Uneasy calm in Indian Kashmir on Islamic festival day

Girls gesture after getting henna decorations on their hands on the eve of Eid al Adha, in Jammu, India, Sunday, Aug.11, 2019. Authorities in Indian-administered Kashmir said that they eased restrictions Sunday in most parts of Srinagar, the main city, ahead of an Islamic festival following India's decision to strip the region of its constitutional autonomy. There was no immediate independent confirmation of reports by authorities that people were visiting shopping areas for festival purchases as all communications and the internet remain cut off for a seventh day. (AP Photo/Channi Anand)

Uneasy calm prevails in Indian-administered Kashmir as people celebrate Islamic festival during an unprecedented crackdown after India moved to strip the region of its constitutional autonomy

NEW DELHI — An uneasy calm prevailed in Indian-administered Kashmir on Monday as people celebrated a major Islamic festival during a severe crackdown after India moved to strip the disputed region of its constitutional autonomy and imposed an indefinite curfew.

All communications and the internet remained cut off for an eighth day. News reports said that streets were deserted, with authorities not allowing any large congregations to avoid anti-India protests.

A tweet by Kashmir police said Eid festival prayers "concluded peacefully in various parts of the (Kashmir) Valley. No untoward incident reported so far." It was not immediately possible to independently confirm the claim.

India's foreign ministry shared photos of people visiting mosques, but a spokesman wasn't able to specify where the photos were taken within Jammu and Kashmir, which New Delhi downgraded from a state to two federal territories a week ago.

Shahid Choudhary, a government administrator in Srinagar, the region's main city, tweeted late Sunday that he held a meeting with religious leaders for prayer arrangements.

Indian news channels did not show any video of street life in the region on Monday morning. In previous days, the channels had been broadcasting live video of the movement of people, cars and other vehicles in Kashmir, raising hopes of a further easing of curfew restrictions for Eid.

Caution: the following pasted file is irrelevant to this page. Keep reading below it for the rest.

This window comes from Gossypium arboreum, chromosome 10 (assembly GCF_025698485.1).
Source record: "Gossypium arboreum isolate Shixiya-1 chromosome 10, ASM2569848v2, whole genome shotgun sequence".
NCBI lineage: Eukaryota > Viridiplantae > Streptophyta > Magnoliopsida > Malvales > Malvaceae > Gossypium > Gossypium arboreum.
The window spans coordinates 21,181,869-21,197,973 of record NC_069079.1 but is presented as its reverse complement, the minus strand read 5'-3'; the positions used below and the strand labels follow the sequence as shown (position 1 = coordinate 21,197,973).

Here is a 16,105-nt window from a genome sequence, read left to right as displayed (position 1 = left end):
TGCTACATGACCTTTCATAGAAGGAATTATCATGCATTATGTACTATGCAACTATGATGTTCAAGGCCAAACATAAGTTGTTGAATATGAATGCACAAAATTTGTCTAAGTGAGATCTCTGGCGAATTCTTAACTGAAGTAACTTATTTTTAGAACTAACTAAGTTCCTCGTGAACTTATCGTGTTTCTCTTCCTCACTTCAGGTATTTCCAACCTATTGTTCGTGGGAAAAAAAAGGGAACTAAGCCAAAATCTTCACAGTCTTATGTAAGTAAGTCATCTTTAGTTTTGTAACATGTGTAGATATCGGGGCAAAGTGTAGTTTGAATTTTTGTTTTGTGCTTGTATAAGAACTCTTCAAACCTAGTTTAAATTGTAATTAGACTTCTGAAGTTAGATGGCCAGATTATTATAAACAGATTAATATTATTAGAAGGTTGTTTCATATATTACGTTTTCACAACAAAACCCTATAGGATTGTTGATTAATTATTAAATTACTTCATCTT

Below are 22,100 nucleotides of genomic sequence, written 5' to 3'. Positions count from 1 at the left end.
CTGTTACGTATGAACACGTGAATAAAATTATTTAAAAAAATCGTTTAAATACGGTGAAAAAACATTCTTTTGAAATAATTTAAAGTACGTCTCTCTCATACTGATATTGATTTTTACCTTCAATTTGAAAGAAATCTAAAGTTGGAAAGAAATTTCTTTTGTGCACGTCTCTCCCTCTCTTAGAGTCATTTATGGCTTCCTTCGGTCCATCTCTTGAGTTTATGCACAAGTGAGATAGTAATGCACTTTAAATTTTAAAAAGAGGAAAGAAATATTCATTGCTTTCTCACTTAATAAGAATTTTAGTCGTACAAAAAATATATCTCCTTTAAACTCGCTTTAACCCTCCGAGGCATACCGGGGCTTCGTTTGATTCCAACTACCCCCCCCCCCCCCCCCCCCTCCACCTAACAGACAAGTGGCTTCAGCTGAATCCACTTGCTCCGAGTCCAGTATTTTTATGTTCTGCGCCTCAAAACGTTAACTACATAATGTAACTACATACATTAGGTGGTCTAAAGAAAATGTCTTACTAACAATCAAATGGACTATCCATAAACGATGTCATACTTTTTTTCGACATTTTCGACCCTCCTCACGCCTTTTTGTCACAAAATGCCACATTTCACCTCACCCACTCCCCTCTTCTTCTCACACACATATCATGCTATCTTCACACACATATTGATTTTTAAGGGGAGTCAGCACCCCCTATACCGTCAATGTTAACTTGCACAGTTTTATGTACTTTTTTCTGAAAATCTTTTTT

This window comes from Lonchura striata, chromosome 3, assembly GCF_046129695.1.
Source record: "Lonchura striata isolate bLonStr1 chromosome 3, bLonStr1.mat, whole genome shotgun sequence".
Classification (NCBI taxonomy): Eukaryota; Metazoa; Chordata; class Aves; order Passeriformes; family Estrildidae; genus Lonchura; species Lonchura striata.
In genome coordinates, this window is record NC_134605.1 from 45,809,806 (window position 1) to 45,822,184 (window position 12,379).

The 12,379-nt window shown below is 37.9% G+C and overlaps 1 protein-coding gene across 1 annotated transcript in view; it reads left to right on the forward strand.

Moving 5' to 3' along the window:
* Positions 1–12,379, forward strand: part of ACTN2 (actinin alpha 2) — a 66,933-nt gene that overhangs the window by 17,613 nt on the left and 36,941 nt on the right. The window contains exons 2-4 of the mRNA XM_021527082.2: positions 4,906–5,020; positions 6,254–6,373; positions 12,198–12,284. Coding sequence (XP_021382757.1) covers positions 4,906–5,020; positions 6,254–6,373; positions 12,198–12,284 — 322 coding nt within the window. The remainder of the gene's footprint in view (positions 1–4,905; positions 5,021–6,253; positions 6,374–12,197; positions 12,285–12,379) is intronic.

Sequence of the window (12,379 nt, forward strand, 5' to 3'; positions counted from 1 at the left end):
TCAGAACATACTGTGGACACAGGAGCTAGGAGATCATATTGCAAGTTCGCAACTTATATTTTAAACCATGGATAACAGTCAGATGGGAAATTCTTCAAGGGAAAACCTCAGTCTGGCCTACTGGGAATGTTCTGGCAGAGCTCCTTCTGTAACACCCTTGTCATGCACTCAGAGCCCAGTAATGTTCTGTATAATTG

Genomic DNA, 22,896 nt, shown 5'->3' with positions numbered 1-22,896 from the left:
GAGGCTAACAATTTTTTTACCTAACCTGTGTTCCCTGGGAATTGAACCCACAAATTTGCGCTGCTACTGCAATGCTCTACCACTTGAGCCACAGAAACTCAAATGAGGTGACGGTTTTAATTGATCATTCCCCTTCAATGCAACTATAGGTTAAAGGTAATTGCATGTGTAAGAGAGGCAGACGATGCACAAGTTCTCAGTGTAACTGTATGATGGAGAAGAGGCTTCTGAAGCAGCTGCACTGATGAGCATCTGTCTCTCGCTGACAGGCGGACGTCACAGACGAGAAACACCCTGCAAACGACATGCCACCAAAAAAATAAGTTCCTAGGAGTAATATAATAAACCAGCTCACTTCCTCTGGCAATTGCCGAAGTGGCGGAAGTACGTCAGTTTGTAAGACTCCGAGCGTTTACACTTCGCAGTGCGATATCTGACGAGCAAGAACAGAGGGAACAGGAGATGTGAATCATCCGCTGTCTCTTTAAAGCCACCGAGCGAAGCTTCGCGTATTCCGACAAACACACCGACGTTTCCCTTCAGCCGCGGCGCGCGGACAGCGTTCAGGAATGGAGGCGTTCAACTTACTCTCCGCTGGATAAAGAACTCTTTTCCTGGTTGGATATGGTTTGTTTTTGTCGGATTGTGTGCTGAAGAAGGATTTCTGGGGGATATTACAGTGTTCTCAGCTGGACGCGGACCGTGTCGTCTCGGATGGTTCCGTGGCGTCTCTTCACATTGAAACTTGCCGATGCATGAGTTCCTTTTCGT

The security lockdown appears to be aimed at avoiding a backlash in India's only Muslim-majority region, where most people oppose Indian rule, and is expected to last through Thursday, India's independence day. The restrictions had been briefly eased last week for residents to attend mosques for Friday prayers, and people also were allowed to shop on Saturday and Sunday ahead of the Eid festival.

Meanwhile, Pakistan's Foreign Minister Shah Mahmood Qureshi and opposition leader Bilawal Bhutto Zardari expressed support for people in the Indian portion of Kashmir to have the right of self-determination. Both visited the Pakistani portion of Kashmir on the occasion of Eid festival.

India and Pakistan have fought two wars over control of Kashmir, and the first one ended in 1948 with a promise of a U.N.-sponsored referendum in the territory. It has never been held.

Foreign Minister Qureshi urged the international community to take notice of "Indian atrocities and human rights violations in Kashmir." He said that Islamabad was trying its best to highlight the Kashmir issue internationally and expose Indian "cruelties" in the region.

India's Junior Home Minister G. Kishan Reddy said Sunday that he expected the situation in Kashmir to become "fully peaceful" in about two weeks.

Thousands of additional troops were sent to the disputed Himalayan region before India's Hindu nationalist-led government said last Monday that it was revoking Kashmir's special constitutional status and downgrading its statehood.

Prime Minister Narendra Modi said in an address to the nation that the move would free the territory of "terrorism and separatism" and accused India's archrival Pakistan of fomenting unrest.

Kashmir is divided between India and Pakistan but claimed in full by both. Rebels have been fighting Indian rule in the portion it administers for decades.

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AP journalist Roshan Mughal in Muzaffarabad, Pakistan, contributed to this report.

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